Learn About the Bokeh Effect, an Aesthetic That Makes Photos Feel Cozy

Bokeh Effect With Camera

Photo: srinivasansri5560/Depositphotos
This post may contain affiliate links. If you make a purchase, My Modern Met may earn an affiliate commission. Please read our disclosure for more info.

Photography, like other forms of visual art, has a variety of effects that allow you to express your creativity. One of the most popular is called bokeh. This effect refers to the aesthetic quality of the out-of-focus areas of an image, most commonly in the form of circles that dot a composition.

One of the easiest ways to imagine bokeh is by seeing city lights from far away. In the distance, they look fuzzy, like baubles of brightness. But the elements in the foreground are sharp and in focus. This juxtaposition is an eye-pleasing one and makes a scene feel cozy.

Now that you have a brief introduction to the bokeh effect, learn about its different types and how to achieve it in your photography.


View this post on Instagram


A post shared by Teejay (@fennika)


What is the difference between blur and bokeh?

Bokeh is a type of blurriness, but not all blurriness is bokeh. The easy way to spot bokeh is the circles—sometimes called “circles of confusion”—that are seen in an out-of-focus background or foreground. The circles of light are from the highlights in the composition, such as the tail lights on a car.

Bokeh is an English term that’s been translated from the Japanese words “暈け” or “ボケ,” which refers to a specific type of out-of-focus blur. Bokeh refers to aesthetic quality, which is why using blur to describe the effect isn’t wholly accurate.

Background blur is a common type of blurring in photography. This occurs when there is a shallow depth of field, which is the sharpness of the image in front of or behind the main subject. Motion blur is also common, where the subject is moving too fast for the camera’s shutter speed.

If you don’t see any jewel-like dots in the composition, chances are that it doesn’t have the bokeh effect.



Types of Bokeh

Bokeh varies in appearance that depends on different factors, such as equipment and the specific conditions of a scene. Here are the common types of bokeh you might see.


Creamy or Smooth Bokeh

When you think of bokeh, this is likely what comes to mind. Creamy bokeh refers to the quality of the circular elements. They are smooth, and the out-of-focus areas have no visible sharp edges or otherwise distracting elements.


Busy Bokeh

Not all bokeh is created the same. When the out-of-focus areas have distracting shapes or off-putting patterns, it can detract from the main subject.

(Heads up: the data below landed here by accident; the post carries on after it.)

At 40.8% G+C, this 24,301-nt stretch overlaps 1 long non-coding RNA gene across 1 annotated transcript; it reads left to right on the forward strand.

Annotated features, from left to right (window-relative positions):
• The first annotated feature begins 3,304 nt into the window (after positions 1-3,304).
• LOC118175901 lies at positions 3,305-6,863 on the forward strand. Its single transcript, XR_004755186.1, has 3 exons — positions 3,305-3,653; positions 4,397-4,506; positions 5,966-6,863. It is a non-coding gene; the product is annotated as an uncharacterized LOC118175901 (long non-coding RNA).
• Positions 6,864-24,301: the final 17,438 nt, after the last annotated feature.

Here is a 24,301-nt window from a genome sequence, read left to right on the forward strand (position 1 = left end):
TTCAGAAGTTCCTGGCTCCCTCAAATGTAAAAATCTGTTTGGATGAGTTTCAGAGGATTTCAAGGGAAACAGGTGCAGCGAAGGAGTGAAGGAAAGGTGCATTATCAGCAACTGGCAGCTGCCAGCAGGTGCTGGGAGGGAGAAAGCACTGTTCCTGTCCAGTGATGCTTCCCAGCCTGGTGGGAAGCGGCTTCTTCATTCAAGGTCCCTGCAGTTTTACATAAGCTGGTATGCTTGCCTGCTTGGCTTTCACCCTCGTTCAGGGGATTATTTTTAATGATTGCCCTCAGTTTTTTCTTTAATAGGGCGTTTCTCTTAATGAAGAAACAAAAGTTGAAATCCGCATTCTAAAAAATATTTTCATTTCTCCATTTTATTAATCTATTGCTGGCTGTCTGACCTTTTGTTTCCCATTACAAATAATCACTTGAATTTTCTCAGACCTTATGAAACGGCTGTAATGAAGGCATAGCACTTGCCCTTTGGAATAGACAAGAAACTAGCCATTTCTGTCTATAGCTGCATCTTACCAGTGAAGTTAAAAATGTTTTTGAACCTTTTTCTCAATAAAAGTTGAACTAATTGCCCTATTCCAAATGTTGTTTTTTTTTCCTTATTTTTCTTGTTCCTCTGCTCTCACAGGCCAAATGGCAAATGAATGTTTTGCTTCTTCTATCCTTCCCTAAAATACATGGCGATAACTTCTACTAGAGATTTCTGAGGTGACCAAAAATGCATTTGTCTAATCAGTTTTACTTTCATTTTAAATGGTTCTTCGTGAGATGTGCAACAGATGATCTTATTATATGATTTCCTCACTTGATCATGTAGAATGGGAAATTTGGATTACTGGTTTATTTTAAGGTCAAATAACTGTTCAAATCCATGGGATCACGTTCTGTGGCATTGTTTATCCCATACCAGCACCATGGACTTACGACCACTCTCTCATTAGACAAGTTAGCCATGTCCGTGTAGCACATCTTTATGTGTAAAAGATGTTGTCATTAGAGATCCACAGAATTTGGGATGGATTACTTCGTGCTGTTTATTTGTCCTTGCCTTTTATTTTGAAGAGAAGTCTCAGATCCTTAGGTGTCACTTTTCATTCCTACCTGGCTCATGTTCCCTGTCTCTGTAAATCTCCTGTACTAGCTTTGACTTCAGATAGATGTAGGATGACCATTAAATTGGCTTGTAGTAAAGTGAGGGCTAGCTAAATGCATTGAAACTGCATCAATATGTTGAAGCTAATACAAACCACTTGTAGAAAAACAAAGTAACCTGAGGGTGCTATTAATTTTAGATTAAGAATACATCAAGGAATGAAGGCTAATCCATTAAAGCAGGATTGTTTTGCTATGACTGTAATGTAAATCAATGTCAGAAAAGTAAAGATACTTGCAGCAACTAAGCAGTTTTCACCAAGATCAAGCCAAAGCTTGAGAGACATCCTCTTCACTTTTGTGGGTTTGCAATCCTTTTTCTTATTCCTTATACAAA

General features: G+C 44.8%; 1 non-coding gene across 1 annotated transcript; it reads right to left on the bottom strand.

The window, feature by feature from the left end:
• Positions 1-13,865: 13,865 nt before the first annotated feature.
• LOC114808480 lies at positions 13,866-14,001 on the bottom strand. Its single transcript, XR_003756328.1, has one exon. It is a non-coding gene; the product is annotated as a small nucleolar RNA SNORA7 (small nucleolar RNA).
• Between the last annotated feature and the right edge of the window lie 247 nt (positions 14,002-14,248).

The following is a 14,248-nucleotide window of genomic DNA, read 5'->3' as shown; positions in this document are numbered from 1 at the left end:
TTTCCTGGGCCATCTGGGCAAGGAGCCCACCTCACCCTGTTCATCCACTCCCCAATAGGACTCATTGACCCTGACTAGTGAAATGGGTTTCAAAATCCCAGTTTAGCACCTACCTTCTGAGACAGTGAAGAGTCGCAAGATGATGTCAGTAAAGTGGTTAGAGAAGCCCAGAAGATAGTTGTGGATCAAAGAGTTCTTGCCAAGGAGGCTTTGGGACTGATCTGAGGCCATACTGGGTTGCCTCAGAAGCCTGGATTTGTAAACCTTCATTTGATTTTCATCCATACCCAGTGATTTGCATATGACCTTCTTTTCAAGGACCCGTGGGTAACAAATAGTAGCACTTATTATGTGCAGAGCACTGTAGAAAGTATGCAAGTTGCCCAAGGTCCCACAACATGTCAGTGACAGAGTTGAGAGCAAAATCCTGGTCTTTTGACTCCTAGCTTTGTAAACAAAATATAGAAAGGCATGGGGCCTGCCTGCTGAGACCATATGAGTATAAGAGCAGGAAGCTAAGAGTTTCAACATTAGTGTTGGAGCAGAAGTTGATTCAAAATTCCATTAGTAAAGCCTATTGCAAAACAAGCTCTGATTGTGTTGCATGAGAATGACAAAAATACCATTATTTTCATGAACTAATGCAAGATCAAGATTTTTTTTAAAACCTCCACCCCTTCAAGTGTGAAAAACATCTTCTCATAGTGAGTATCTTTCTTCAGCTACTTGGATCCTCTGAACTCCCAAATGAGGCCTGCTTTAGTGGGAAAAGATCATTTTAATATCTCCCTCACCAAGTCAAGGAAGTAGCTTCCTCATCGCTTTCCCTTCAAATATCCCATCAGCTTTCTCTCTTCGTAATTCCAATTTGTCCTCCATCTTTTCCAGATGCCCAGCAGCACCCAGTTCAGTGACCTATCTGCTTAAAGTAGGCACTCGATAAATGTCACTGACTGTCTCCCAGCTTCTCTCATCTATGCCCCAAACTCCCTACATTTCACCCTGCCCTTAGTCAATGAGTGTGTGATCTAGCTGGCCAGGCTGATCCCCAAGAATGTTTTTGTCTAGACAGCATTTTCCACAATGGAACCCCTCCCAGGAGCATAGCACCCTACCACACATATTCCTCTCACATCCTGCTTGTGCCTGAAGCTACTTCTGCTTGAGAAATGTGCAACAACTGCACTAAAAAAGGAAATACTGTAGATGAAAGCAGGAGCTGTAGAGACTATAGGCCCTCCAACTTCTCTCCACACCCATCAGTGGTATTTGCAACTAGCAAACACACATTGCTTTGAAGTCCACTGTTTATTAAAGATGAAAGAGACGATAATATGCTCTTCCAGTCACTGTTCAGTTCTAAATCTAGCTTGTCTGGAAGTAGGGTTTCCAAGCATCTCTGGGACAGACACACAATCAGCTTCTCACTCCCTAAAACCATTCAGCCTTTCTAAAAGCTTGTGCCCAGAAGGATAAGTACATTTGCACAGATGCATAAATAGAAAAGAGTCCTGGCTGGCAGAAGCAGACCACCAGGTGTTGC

Night Bokeh

This type of bokeh refers to a bokeh that’s captured at night or in low-light conditions. Because of the sharp contrast, the effect is more pronounced.


Double Bokeh

You’re seeing two in this bokeh. Double bokeh occurs when the circles of confusion show multiple instances of highlights. Typically, this happens when there are numerous light sources or reflective surfaces. The results create a visually complex bokeh effect.


Colored Bokeh

Colorful bokeh occurs when the out-of-focus areas take on the hues that are present in the scene. While this describes the color qualities of the dots, colorful bokeh can also be smooth, busy, or double.



View this post on Instagram


A post shared by Featuring DOF Artists (@dof.addicts)


Tips for Creating the Bokeh Effect

Want to achieve the bokeh effect in your photographs? Here are some of the top tips for how to create bokeh.

  • Use a lens with a wide maximum aperture (the opening in which light passes through). On a manual setting, you’ll want your camera to have a small f-number. This will help you achieve a shallow depth of field.
  • Position your subject relatively close to the camera to create a noticeable distance between the subject and the background.
  • Look for texture in your composition. You won’t get bokeh with a white wall. Look for textured surfaces that will have highlights and reflections in order to create a bokeh effect.
  • Choose a lens that’s known for creating bokeh. Nikon’s NIKKOR Z 50mm f/1.2 S is considered a great lens up to the task.
  • Experiment with different manual settings, including focal length and aperture, to try different depths of field and the background blur.
  • Always notice what’s around you. How could these environmental elements contribute to bokeh? Use them to your advantage, or make a plan to obscure them.



Bokeh Effect Tutorials on YouTube

YouTube tutorials are a great way to learn how to create bokeh. Check out these videos for tutorials and tips you can use to achieve this cozy effect.


Bokeh Basics: Take and Make Great Photography with Gavin Hoey


Top 7 Ways to Create Buttery Bokeh


How to Get Big Bokeh Balls in the Background


Bokeh Photography—The Easy Way


Related Articles:

Enchanting Bokeh Portraits of Snails Showcases Their Humble Beauty in a New Light

Dazzling Nighttime Cityscapes Are Reimagined as Beautiful Bokeh-Style Paintings

Emotive Oil Paintings of Nostalgic Beach Scenes in Beautiful Bokeh

Sara Barnes

Sara Barnes is a Staff Editor at My Modern Met, Manager of My Modern Met Store, and co-host of the My Modern Met Top Artist Podcast. As an illustrator and writer living in Seattle, she chronicles illustration, embroidery, and beyond through her blog Brown Paper Bag and Instagram @brwnpaperbag. She wrote a book about embroidery artist Sarah K. Benning titled 'Embroidered Life' that was published by Chronicle Books in 2019. Sara is a graduate of the Maryland Institute College of Art. She earned her BFA in Illustration in 2008 and MFA in Illustration Practice in 2013.
Become a
My Modern Met Member
As a member, you'll join us in our effort to support the arts.
Become a Member
Explore member benefits

Sponsored Content